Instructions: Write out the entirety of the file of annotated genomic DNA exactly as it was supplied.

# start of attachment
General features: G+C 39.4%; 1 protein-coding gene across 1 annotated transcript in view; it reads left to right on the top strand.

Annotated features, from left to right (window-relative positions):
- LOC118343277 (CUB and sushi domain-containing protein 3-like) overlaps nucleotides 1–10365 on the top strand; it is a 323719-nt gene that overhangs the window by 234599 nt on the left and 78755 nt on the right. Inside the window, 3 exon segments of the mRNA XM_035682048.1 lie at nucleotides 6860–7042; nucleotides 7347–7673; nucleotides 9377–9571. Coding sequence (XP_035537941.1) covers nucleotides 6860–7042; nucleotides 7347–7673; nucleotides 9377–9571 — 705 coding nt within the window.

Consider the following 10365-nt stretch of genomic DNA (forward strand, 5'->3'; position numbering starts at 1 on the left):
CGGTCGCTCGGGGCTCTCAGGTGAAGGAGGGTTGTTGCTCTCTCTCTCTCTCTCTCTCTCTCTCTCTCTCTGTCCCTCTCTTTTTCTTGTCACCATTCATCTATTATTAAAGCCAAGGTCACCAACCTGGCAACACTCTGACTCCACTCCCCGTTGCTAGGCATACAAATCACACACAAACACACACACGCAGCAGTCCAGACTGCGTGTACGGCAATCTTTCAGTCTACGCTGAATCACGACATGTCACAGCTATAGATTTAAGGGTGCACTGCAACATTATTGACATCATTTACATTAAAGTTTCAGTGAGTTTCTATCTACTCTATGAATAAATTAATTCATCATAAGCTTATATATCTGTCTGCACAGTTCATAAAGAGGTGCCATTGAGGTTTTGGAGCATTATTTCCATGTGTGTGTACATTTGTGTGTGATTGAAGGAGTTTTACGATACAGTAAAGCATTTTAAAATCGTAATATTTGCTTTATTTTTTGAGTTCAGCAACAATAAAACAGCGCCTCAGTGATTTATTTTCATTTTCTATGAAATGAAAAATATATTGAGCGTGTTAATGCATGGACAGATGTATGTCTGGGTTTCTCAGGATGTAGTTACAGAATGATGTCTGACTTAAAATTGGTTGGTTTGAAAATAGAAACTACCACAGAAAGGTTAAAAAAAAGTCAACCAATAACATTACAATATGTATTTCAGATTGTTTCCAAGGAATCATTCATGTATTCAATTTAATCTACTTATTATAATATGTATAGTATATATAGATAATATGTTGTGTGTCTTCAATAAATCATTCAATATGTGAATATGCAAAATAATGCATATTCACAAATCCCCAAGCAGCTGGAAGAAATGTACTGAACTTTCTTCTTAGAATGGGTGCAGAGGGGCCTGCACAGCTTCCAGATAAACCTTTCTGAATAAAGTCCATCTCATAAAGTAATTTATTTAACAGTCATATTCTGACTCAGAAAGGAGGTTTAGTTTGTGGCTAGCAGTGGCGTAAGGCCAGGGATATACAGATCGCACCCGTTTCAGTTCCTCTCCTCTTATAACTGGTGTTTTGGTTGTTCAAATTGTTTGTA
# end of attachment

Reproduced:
General features: G+C 39.4%; 1 protein-coding gene across 1 annotated transcript in view; it reads left to right on the top strand.

Annotated features, from left to right (window-relative positions):
- LOC118343277 (CUB and sushi domain-containing protein 3-like) overlaps nucleotides 1–10365 on the top strand; it is a 323719-nt gene that overhangs the window by 234599 nt on the left and 78755 nt on the right. Inside the window, 3 exon segments of the mRNA XM_035682048.1 lie at nucleotides 6860–7042; nucleotides 7347–7673; nucleotides 9377–9571. Coding sequence (XP_035537941.1) covers nucleotides 6860–7042; nucleotides 7347–7673; nucleotides 9377–9571 — 705 coding nt within the window.

Consider the following 10365-nt stretch of genomic DNA (forward strand, 5'->3'; position numbering starts at 1 on the left):
CGGTCGCTCGGGGCTCTCAGGTGAAGGAGGGTTGTTGCTCTCTCTCTCTCTCTCTCTCTCTCTCTCTCTCTGTCCCTCTCTTTTTCTTGTCACCATTCATCTATTATTAAAGCCAAGGTCACCAACCTGGCAACACTCTGACTCCACTCCCCGTTGCTAGGCATACAAATCACACACAAACACACACACGCAGCAGTCCAGACTGCGTGTACGGCAATCTTTCAGTCTACGCTGAATCACGACATGTCACAGCTATAGATTTAAGGGTGCACTGCAACATTATTGACATCATTTACATTAAAGTTTCAGTGAGTTTCTATCTACTCTATGAATAAATTAATTCATCATAAGCTTATATATCTGTCTGCACAGTTCATAAAGAGGTGCCATTGAGGTTTTGGAGCATTATTTCCATGTGTGTGTACATTTGTGTGTGATTGAAGGAGTTTTACGATACAGTAAAGCATTTTAAAATCGTAATATTTGCTTTATTTTTTGAGTTCAGCAACAATAAAACAGCGCCTCAGTGATTTATTTTCATTTTCTATGAAATGAAAAATATATTGAGCGTGTTAATGCATGGACAGATGTATGTCTGGGTTTCTCAGGATGTAGTTACAGAATGATGTCTGACTTAAAATTGGTTGGTTTGAAAATAGAAACTACCACAGAAAGGTTAAAAAAAAGTCAACCAATAACATTACAATATGTATTTCAGATTGTTTCCAAGGAATCATTCATGTATTCAATTTAATCTACTTATTATAATATGTATAGTATATATAGATAATATGTTGTGTGTCTTCAATAAATCATTCAATATGTGAATATGCAAAATAATGCATATTCACAAATCCCCAAGCAGCTGGAAGAAATGTACTGAACTTTCTTCTTAGAATGGGTGCAGAGGGGCCTGCACAGCTTCCAGATAAACCTTTCTGAATAAAGTCCATCTCATAAAGTAATTTATTTAACAGTCATATTCTGACTCAGAAAGGAGGTTTAGTTTGTGGCTAGCAGTGGCGTAAGGCCAGGGATATACAGATCGCACCCGTTTCAGTTCCTCTCCTCTTATAACTGGTGTTTTGGTTGTTCAAATTGTTTGTA